November 19th, 2012
04:45 AM ET

Belief Blog's Morning Speed Read for Monday, November 19

By Laura Koran, CNN

Here's the Belief Blog’s morning rundown of the top faith-angle stories from around the United States and around the world. Click the headlines for the full stories.

From the Blog:

CNN: A new challenge for Andy Stanley
Since President Obama’s re-election, pundits have asked if the Republican Party needs to change its message to adapt to a changing America. Here’s another question: Will conservative Christians have to adapt their message as well?

Enlightening Reads:

Tulsa World: Teen sentenced to attend church as part of probation for DUI manslaughter conviction
Attending church on Sunday for 10 years was one of the conditions a Muskogee County judge placed on a teenager whose sentence in a manslaughter case was deferred this week for 10 years. Defense attorney Donn Baker said that although the church requirement in unusual, it is not something he intends to challenge.

Huffington Post: Buddhist 'People Of Color Sanghas,' Diversity Efforts Address Conflicts About Race Among Meditators
They came from near and far on a Tuesday night last month for an unusual gathering in the city's chic Capitol Hill neighborhood, a place known for its vibrant restaurants, art galleries and gay bars, not for its diversity. They were nervous, confused and a bit scared. Should they — seven women of African-American, Native American and Asian descent — even be here? None of them would use the same words to describe their race, but they were united around the colors of their skin. They entered a small church hall, sat in a circle, closed their eyes and faced their teacher, hungry for Buddhist wisdom.

The Toronto Star: Woman denied haircut goes to Human Rights Tribunal of Ontario
A request for a lunch-hour haircut has turned into a battle over human rights, pitting freedom of religion against a woman’s right not to be denied service based on her gender. Faith McGregor walked into the Terminal Barber Shop on Bay St. in June to get a haircut — the “businessman,” short on the sides, tapered, trim the top. The shop, like many barbers in Toronto, doesn’t do women’s haircuts. But McGregor, 35, said she wanted a men’s cut. Shop co-owner Omar Mahrouk told her his Muslim faith prohibits him from touching a woman who is not a member of his family. All the other barbers said the same thing.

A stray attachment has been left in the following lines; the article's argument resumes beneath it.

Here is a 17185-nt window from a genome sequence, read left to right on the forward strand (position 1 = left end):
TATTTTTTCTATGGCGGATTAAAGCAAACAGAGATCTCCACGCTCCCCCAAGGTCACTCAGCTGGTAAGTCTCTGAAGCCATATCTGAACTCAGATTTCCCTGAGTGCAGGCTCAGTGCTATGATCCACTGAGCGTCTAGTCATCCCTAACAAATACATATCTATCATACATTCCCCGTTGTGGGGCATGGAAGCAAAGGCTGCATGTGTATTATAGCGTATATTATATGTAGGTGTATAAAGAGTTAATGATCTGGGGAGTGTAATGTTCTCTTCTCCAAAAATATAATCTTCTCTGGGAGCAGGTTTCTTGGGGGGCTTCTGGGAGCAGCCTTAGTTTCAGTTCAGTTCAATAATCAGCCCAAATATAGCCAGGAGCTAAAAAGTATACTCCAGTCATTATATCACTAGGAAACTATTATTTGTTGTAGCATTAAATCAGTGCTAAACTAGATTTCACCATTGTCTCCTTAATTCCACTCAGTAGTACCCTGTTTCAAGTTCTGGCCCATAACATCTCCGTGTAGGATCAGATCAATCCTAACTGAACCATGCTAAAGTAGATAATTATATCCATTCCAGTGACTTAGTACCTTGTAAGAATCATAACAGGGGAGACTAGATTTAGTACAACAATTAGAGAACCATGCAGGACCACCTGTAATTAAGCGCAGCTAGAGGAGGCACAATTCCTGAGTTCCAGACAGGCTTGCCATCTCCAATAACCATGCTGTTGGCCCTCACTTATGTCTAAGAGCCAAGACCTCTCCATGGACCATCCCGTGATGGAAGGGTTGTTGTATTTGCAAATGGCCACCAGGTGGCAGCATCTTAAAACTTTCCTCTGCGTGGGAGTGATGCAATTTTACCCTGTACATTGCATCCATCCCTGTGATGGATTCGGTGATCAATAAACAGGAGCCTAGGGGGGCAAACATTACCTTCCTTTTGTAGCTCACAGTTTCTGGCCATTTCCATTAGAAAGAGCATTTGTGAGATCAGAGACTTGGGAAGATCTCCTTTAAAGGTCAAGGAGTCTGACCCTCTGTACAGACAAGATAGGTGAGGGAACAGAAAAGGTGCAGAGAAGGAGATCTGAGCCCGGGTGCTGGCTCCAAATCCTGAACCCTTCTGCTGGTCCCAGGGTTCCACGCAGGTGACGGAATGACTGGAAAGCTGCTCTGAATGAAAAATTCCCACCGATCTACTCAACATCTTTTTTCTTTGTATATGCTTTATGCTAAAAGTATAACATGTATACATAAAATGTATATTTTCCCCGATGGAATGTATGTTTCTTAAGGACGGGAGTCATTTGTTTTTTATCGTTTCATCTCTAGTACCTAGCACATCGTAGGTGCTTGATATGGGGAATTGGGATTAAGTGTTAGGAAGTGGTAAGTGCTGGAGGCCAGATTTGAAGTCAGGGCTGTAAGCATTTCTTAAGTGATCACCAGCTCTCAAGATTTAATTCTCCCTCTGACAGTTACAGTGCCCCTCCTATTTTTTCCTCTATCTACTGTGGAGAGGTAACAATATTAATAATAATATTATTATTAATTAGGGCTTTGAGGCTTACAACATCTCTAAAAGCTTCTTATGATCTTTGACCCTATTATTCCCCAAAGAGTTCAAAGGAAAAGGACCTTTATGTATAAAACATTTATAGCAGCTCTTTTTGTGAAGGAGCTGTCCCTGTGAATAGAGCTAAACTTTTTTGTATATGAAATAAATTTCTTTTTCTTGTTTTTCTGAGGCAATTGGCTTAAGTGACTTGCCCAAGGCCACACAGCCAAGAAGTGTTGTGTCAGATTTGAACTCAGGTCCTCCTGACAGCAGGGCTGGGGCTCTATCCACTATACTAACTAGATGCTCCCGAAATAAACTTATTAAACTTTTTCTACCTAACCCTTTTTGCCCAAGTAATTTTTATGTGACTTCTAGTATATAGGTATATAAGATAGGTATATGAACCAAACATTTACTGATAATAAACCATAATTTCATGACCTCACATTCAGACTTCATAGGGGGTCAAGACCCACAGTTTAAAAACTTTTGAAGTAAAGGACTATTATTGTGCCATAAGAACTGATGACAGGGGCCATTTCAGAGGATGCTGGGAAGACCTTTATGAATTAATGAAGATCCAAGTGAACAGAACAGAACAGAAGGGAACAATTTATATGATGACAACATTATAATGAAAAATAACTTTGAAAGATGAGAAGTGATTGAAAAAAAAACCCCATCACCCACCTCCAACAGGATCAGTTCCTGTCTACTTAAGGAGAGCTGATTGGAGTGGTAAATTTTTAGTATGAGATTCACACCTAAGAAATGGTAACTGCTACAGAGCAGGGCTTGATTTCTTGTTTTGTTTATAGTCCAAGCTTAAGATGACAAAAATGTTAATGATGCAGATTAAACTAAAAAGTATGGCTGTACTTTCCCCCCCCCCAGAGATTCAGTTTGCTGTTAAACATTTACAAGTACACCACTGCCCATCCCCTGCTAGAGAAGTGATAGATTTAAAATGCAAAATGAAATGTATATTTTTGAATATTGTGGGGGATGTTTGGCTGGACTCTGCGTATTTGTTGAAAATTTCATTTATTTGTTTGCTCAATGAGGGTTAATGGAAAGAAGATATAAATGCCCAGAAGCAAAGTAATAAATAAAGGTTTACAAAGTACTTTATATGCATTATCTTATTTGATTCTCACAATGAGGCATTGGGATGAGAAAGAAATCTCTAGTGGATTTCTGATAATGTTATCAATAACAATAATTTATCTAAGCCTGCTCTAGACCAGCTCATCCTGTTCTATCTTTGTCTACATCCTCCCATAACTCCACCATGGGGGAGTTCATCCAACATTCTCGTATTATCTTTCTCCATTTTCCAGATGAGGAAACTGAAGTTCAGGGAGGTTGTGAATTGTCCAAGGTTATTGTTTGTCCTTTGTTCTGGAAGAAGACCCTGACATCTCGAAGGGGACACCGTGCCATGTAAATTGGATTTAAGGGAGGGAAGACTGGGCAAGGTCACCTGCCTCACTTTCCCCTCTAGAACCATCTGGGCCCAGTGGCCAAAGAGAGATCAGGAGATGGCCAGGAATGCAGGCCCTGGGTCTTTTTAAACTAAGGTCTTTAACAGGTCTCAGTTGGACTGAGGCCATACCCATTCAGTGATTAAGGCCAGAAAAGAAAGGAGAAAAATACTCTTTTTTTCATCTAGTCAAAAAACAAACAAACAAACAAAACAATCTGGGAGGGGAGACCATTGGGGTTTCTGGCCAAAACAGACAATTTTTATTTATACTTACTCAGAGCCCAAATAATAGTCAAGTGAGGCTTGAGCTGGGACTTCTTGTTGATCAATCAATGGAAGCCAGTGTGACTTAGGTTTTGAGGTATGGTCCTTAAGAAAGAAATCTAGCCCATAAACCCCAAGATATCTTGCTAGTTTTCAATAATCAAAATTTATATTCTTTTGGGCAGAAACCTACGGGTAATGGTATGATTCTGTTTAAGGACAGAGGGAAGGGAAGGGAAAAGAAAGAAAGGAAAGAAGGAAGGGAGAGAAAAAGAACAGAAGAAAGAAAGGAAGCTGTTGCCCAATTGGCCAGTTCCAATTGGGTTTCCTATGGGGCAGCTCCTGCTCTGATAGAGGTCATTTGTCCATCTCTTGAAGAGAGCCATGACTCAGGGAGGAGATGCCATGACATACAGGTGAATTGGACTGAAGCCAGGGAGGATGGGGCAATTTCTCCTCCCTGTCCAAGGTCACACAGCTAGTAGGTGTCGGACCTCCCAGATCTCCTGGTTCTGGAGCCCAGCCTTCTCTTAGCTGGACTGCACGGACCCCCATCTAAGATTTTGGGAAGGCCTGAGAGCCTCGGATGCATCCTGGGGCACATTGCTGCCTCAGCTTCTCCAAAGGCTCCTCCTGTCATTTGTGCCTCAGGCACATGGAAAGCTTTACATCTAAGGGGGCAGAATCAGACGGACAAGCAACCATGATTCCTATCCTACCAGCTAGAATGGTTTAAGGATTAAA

Quote of the Day:

We are speaking out against deceit, lies and twisting of the truth, and turning us into folklore-for-profit. They are not telling the truth about time cycles.

Felipe Gomez, leader of the Mayan alliance Oxlaljuj Ajpop, told Agence France-Presse blasting Guatemala’s government and a number of tour groups for perpetuating the claim that the Mayan calendar predicts the end of the world on December 21, 2012 by promoting doomsday themed vacation packages.

Today’s Opinion:

CNN: My Take: The danger of calling behavior ‘biblical’
Rachel Held Evans, a popular blogger and author of “A Year of Biblical Womanhood,” writes about her discomfort seeing the bible “edited down and used as a prop to support a select few political positions and platforms.”

A Breezy Point resident walks past burnt houses after the neighborhood was left devastated by Hurricane Sandy in the New York borough of Queens November 12, 2012.

CNN: My Take: Rebuilding your life and your faith after the storm
John and Bonnie Nystrom, the authors of “Sleeping Coconuts,” the true story of how a devastating tsunami changed the face of Bible translation in Papua New Guinea, write about keeping the faith when tragedy strikes.

CNN: My Take: 113th Congress looks like old America
Stephen Prothero, a Boston University religion scholar and author of "The American Bible: How Our Words Unite, Divide, and Define a Nation," and frequent CNN Belief Blog contributor, breaks down the makeup of the new U.S. Congress.

Join the conversation…